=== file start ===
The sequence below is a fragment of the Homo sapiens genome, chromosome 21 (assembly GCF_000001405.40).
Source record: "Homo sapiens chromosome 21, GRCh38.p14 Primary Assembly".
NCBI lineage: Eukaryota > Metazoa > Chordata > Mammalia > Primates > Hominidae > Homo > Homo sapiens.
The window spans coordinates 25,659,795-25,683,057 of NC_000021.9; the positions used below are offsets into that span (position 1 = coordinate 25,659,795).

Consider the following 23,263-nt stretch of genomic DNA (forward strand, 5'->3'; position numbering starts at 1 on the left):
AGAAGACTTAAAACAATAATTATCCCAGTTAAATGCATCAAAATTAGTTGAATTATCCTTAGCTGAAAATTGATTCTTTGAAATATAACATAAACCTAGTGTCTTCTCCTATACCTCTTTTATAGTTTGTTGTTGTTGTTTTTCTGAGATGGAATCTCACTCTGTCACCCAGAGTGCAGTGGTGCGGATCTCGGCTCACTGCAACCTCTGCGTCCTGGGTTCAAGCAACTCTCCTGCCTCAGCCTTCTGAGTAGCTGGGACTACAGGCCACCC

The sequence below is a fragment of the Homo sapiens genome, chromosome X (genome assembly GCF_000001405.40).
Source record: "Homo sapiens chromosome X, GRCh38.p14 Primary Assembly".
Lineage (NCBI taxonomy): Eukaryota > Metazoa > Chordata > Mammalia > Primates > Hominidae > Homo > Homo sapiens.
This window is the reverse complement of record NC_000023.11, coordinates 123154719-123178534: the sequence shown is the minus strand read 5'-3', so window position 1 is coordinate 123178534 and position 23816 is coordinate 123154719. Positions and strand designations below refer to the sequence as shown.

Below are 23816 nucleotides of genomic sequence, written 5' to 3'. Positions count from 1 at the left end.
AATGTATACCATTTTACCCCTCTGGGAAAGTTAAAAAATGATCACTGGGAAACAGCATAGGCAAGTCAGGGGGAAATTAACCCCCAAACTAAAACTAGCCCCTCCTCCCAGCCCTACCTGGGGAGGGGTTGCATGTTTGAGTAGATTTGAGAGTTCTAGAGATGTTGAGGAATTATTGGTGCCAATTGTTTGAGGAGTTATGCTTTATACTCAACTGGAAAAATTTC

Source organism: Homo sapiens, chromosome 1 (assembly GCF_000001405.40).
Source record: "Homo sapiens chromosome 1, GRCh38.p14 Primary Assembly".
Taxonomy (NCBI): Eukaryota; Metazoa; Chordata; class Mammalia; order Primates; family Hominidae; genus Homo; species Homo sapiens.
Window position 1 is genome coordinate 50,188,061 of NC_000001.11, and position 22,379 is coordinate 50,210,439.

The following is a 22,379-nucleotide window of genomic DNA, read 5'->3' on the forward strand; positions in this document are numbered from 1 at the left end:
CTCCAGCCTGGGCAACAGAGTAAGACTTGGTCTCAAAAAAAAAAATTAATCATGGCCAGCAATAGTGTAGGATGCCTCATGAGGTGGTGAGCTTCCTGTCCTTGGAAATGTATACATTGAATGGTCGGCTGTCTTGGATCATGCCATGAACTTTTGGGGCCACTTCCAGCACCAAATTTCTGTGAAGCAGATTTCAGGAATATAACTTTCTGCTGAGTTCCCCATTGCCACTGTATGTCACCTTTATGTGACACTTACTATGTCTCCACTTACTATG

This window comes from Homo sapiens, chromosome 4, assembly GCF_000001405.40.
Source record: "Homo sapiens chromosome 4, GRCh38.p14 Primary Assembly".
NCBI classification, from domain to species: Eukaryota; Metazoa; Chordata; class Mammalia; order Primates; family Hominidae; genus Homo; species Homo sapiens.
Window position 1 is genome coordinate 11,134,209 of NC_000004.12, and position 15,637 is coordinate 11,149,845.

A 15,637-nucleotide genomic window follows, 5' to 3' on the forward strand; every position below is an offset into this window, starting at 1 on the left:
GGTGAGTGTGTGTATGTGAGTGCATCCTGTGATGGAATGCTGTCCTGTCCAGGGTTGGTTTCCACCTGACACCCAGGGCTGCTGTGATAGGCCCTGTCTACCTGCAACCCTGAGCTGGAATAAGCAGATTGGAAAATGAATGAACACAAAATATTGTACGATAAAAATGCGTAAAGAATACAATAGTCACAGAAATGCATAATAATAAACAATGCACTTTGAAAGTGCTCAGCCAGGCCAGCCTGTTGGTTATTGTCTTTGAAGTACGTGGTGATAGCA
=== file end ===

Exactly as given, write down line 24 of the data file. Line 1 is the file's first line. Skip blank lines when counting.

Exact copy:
GGTGAGTGTGTGTATGTGAGTGCATCCTGTGATGGAATGCTGTCCTGTCCAGGGTTGGTTTCCACCTGACACCCAGGGCTGCTGTGATAGGCCCTGTCTACCTGCAACCCTGAGCTGGAATAAGCAGATTGGAAAATGAATGAACACAAAATATTGTACGATAAAAATGCGTAAAGAATACAATAGTCACAGAAATGCATAATAATAAACAATGCACTTTGAAAGTGCTCAGCCAGGCCAGCCTGTTGGTTATTGTCTTTGAAGTACGTGGTGATAGCA